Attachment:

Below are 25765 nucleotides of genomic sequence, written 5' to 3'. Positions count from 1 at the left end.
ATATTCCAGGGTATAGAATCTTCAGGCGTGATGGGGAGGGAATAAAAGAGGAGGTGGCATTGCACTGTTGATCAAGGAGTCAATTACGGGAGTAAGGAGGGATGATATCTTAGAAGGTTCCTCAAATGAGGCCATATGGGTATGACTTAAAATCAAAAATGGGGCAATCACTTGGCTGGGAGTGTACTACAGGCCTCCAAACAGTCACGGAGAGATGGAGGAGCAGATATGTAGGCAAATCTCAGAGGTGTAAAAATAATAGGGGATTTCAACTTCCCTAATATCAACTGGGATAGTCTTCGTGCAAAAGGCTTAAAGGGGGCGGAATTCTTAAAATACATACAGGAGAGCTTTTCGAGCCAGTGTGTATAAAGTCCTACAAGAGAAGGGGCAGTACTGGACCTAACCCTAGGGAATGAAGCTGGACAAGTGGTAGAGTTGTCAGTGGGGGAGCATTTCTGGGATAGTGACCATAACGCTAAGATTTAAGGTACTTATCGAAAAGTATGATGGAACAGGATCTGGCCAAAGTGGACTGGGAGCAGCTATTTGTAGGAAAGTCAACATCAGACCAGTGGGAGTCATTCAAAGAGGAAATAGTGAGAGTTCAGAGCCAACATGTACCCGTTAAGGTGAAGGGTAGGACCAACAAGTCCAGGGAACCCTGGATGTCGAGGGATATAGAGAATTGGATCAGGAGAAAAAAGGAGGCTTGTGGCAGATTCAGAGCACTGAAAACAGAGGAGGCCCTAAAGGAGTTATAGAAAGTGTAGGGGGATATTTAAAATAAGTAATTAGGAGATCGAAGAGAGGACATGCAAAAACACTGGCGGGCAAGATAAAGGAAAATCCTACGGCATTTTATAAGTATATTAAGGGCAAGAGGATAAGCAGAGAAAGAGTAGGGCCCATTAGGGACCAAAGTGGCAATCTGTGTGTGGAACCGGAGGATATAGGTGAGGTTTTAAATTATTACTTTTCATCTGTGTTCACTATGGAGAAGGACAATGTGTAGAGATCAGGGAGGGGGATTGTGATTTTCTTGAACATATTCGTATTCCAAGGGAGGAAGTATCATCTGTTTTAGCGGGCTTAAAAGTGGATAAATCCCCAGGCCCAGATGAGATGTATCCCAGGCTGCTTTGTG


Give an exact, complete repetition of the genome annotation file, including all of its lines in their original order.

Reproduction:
Below are 25765 nucleotides of genomic sequence, written 5' to 3'. Positions count from 1 at the left end.
ATATTCCAGGGTATAGAATCTTCAGGCGTGATGGGGAGGGAATAAAAGAGGAGGTGGCATTGCACTGTTGATCAAGGAGTCAATTACGGGAGTAAGGAGGGATGATATCTTAGAAGGTTCCTCAAATGAGGCCATATGGGTATGACTTAAAATCAAAAATGGGGCAATCACTTGGCTGGGAGTGTACTACAGGCCTCCAAACAGTCACGGAGAGATGGAGGAGCAGATATGTAGGCAAATCTCAGAGGTGTAAAAATAATAGGGGATTTCAACTTCCCTAATATCAACTGGGATAGTCTTCGTGCAAAAGGCTTAAAGGGGGCGGAATTCTTAAAATACATACAGGAGAGCTTTTCGAGCCAGTGTGTATAAAGTCCTACAAGAGAAGGGGCAGTACTGGACCTAACCCTAGGGAATGAAGCTGGACAAGTGGTAGAGTTGTCAGTGGGGGAGCATTTCTGGGATAGTGACCATAACGCTAAGATTTAAGGTACTTATCGAAAAGTATGATGGAACAGGATCTGGCCAAAGTGGACTGGGAGCAGCTATTTGTAGGAAAGTCAACATCAGACCAGTGGGAGTCATTCAAAGAGGAAATAGTGAGAGTTCAGAGCCAACATGTACCCGTTAAGGTGAAGGGTAGGACCAACAAGTCCAGGGAACCCTGGATGTCGAGGGATATAGAGAATTGGATCAGGAGAAAAAAGGAGGCTTGTGGCAGATTCAGAGCACTGAAAACAGAGGAGGCCCTAAAGGAGTTATAGAAAGTGTAGGGGGATATTTAAAATAAGTAATTAGGAGATCGAAGAGAGGACATGCAAAAACACTGGCGGGCAAGATAAAGGAAAATCCTACGGCATTTTATAAGTATATTAAGGGCAAGAGGATAAGCAGAGAAAGAGTAGGGCCCATTAGGGACCAAAGTGGCAATCTGTGTGTGGAACCGGAGGATATAGGTGAGGTTTTAAATTATTACTTTTCATCTGTGTTCACTATGGAGAAGGACAATGTGTAGAGATCAGGGAGGGGGATTGTGATTTTCTTGAACATATTCGTATTCCAAGGGAGGAAGTATCATCTGTTTTAGCGGGCTTAAAAGTGGATAAATCCCCAGGCCCAGATGAGATGTATCCCAGGCTGCTTTGTG